of expertise.

    I remember the most wondrous moment was meeting with other presenters at one of these gigs, and one day it was Norm Nathan, who was providing programs of recorded music to help build communities.

    There he was across the able from me, I reached over to shake his hand and I remember telling him how grateful I was for how he guided me home not only to my house, but to other worlds that he introduced me to that I could and would share with others.

    It was the howl of the wolf in the night that I still remember and cherish about loving life to the fullest in the community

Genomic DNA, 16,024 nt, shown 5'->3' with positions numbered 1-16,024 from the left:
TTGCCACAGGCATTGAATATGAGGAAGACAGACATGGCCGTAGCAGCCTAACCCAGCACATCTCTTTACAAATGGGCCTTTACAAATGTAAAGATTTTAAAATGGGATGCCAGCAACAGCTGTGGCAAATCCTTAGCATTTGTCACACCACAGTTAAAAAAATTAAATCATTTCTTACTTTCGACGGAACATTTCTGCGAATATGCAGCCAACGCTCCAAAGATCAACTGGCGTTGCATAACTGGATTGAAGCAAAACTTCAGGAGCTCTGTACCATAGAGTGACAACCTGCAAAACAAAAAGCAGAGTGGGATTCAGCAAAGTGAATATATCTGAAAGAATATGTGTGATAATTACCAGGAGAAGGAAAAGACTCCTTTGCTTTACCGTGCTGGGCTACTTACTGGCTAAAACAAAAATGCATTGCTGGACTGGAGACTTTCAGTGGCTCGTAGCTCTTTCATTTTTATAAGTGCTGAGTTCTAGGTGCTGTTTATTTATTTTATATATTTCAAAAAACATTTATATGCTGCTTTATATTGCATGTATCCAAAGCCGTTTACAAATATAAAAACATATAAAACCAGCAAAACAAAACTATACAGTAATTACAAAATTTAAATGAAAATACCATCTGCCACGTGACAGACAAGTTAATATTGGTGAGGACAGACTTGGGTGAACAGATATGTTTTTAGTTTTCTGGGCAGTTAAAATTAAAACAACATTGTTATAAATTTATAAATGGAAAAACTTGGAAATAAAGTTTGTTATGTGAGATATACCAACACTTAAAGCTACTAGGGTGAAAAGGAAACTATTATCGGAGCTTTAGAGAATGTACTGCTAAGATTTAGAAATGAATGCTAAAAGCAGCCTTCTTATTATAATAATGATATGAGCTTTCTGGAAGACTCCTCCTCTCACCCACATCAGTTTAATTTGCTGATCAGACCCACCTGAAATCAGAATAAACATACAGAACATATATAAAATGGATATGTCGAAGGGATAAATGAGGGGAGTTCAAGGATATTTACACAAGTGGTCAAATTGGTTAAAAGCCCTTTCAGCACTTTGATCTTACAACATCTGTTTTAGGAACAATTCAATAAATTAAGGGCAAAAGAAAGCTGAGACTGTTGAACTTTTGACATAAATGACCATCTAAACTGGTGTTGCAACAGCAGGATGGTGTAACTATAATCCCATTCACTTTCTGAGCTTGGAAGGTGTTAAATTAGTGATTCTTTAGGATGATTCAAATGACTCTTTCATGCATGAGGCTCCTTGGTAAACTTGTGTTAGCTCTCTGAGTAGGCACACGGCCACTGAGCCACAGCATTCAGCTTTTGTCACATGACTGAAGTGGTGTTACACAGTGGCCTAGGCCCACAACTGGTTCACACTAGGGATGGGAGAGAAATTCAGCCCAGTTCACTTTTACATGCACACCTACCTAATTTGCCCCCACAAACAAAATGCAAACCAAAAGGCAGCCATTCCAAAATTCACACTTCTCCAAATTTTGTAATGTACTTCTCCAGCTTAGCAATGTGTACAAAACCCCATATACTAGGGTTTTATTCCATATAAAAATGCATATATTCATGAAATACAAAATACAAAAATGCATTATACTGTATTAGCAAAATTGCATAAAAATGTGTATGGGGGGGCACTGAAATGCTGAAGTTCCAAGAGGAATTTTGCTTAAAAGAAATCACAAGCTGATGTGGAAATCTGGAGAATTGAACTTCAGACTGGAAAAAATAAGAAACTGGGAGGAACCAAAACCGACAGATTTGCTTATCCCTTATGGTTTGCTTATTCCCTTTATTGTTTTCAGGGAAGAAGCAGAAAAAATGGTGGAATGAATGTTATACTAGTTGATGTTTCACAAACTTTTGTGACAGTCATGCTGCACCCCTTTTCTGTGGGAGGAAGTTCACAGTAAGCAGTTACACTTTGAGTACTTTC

of other listeners, and guests on his show. He had such an easy way of teaching us about being kind to one another, and celebrating all those many sounds in the night that still echo within us.

    Thanks, Norm from a seanchie named Red Dog.

    peace

  2. I too remember the beginning of “Sounds in The Night”, and I’d give my eye teeth for a copy of that opening sound track, with Basie playing, and the sounds recorded in a railroad freight yard.

    If there is anyone who has a tape of those sounds, that would cut me a copy of them, I’d be happier than words can describe.